Nov 7, 2011

Photographer Shot By Oakland PD

Malo Periculosam Libertatem Quam Quietum Servitium - "I prefer liberty with danger to peace with slavery"

Even though this blog is about cartooning, drawing and photography, I have a section devoted to efforts by the police and authorities to limit and censor the rights of artists and photographers, efforts that damage our society as a whole. I do not bring politics into my classes, however it is important to take a stand to protect your rights, because if you don't, you will have no rights at all.

These are troubled times that we live in. With worldwide protests come confrontations and efforts by some authorities to limit the rights of journalists and photographers. Case in point this shocking video that shows a blogger and videographer who is obviously not provoking or threatening the police in any way. All he is doing is shooting video.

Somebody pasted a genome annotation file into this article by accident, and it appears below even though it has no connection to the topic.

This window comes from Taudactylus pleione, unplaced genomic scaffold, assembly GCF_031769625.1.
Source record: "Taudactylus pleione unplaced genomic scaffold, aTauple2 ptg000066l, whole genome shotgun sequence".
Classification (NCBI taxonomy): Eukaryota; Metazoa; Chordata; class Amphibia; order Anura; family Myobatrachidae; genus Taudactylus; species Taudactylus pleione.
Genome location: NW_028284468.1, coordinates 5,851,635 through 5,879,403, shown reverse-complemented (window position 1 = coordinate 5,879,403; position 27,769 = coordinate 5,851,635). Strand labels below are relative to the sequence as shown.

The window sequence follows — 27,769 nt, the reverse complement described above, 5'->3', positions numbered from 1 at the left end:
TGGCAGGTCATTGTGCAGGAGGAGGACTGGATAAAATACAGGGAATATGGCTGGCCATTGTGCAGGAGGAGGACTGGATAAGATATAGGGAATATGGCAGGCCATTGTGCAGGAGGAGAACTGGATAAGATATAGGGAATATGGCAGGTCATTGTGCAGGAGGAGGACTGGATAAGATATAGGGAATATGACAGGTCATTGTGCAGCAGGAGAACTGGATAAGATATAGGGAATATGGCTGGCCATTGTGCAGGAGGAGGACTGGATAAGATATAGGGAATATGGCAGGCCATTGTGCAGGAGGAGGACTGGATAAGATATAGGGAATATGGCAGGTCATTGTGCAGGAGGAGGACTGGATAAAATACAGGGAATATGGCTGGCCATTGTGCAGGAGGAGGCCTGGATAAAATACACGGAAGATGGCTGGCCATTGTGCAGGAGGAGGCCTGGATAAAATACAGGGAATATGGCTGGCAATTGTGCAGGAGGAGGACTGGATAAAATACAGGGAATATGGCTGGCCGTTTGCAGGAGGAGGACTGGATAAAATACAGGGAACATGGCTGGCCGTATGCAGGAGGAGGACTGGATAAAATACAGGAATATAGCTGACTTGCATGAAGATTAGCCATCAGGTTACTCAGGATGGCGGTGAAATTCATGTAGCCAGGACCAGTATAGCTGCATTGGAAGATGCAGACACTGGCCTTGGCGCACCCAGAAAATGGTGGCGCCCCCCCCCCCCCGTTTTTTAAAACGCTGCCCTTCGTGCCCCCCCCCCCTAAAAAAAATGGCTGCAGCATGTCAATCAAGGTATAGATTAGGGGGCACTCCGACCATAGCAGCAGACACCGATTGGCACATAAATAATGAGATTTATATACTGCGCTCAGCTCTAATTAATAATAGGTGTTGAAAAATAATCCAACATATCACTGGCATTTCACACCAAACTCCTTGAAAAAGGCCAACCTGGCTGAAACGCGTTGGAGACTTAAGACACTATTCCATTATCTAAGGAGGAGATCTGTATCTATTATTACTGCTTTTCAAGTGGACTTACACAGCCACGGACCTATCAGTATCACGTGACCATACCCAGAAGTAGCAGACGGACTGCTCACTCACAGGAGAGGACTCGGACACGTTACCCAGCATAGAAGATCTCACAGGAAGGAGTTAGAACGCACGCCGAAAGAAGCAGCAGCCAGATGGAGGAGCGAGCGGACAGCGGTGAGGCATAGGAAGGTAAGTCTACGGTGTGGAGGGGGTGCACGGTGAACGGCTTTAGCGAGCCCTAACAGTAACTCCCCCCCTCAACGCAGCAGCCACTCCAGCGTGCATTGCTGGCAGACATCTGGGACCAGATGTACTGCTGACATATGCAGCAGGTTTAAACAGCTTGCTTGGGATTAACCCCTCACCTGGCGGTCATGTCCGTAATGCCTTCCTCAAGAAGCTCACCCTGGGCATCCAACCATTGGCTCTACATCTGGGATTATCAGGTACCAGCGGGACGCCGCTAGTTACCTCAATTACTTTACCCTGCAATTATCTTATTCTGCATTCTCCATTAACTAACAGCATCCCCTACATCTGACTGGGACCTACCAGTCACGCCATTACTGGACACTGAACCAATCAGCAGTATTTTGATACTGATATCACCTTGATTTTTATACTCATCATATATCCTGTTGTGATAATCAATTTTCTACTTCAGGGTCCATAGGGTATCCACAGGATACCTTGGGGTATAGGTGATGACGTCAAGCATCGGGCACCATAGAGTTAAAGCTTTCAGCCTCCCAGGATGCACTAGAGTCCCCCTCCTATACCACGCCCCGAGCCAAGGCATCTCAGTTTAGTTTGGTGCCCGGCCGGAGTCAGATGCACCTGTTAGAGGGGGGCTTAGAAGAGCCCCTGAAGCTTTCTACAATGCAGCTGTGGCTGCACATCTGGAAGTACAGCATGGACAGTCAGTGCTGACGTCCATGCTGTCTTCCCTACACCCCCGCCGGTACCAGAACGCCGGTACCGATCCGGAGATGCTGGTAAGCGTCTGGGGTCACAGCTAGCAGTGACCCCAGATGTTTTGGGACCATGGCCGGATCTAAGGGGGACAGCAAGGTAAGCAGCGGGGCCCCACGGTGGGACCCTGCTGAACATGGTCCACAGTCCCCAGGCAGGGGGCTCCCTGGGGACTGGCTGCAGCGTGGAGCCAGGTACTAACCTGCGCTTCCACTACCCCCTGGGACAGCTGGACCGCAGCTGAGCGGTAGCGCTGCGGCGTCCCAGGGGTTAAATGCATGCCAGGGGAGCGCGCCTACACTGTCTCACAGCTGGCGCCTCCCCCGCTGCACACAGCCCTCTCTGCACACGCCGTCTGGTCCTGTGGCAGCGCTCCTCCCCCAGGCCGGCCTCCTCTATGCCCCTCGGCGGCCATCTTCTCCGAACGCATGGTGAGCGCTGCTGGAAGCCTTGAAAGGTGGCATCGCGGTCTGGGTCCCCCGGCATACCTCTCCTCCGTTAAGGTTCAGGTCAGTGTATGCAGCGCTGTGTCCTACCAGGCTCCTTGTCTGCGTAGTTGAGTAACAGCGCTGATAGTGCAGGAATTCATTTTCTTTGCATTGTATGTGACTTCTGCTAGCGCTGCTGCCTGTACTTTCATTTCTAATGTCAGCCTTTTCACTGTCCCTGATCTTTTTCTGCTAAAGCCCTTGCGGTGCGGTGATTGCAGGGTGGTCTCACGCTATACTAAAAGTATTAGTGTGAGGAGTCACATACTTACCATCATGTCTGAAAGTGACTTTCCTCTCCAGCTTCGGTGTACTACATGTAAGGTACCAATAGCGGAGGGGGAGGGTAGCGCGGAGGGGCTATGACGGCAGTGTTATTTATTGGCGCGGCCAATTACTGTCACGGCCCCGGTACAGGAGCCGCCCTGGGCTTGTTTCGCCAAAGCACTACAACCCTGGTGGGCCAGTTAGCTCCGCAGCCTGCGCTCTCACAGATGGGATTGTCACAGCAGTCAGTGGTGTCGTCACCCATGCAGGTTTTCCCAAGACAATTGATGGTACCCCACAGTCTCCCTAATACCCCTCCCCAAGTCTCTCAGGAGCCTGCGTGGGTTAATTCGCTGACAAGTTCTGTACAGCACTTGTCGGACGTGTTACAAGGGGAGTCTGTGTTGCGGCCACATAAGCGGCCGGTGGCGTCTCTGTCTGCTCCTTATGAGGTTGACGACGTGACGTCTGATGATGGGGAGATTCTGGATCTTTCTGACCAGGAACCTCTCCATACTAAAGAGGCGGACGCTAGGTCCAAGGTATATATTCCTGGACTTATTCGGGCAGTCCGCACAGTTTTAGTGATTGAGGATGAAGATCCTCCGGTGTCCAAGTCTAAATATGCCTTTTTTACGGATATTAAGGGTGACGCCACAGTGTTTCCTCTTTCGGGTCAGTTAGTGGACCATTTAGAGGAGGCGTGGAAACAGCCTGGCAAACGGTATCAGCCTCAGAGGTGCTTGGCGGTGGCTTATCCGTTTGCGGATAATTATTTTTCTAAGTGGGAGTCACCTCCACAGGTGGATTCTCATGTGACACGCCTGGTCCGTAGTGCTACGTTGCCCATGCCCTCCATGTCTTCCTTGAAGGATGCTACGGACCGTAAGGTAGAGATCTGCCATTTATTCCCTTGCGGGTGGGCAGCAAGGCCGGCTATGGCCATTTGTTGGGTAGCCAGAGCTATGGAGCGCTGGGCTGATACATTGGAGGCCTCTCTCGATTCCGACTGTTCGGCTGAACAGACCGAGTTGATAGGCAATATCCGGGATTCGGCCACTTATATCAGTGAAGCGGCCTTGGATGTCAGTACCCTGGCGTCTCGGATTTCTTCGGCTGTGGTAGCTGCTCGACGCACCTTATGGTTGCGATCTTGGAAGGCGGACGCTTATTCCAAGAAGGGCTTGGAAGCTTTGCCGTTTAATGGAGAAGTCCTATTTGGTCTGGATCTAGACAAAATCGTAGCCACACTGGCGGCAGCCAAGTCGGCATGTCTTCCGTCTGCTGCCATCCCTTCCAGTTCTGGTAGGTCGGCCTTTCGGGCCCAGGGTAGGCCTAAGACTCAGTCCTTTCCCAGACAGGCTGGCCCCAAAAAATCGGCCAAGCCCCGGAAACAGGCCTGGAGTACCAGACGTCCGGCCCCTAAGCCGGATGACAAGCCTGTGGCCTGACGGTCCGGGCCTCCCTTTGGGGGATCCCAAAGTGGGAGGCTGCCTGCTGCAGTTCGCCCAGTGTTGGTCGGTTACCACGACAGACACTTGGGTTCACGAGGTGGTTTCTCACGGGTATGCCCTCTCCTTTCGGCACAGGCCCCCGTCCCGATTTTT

He is shot by one of the police officers for no apparent reason and without warning. The projectile may have been a rubber bullet or a crowd control beanbag; it is impossible to determine from the video. The always-excellent blog Photography Is Not A Crime has more information HERE.

Is it even legal for police officer to shoot a photographer just because he does not want to photographed? Is that what this country is all about?

UPDATE: The San Jose Mercury News has an article in which experts in police use of force are expressing shock about this incident. Read it HERE. 

UPDATE #2: The officer who fired the beanbag bullet has been identified, and has been removed from the SWAT team and is now under investigation, as is the captain of this unit, who has attempted to justify and dismiss the shooting. LINK

The Oakland Police Department has been accused of a variety of abuses in its interactions with protesters. It is not releasing any information about these abuses either; a request by the ACLU for information about the department's use of force has been denied. Read about it HERE.

To read Magnum Arts' position on censorship and artistic freedom, click HERE.

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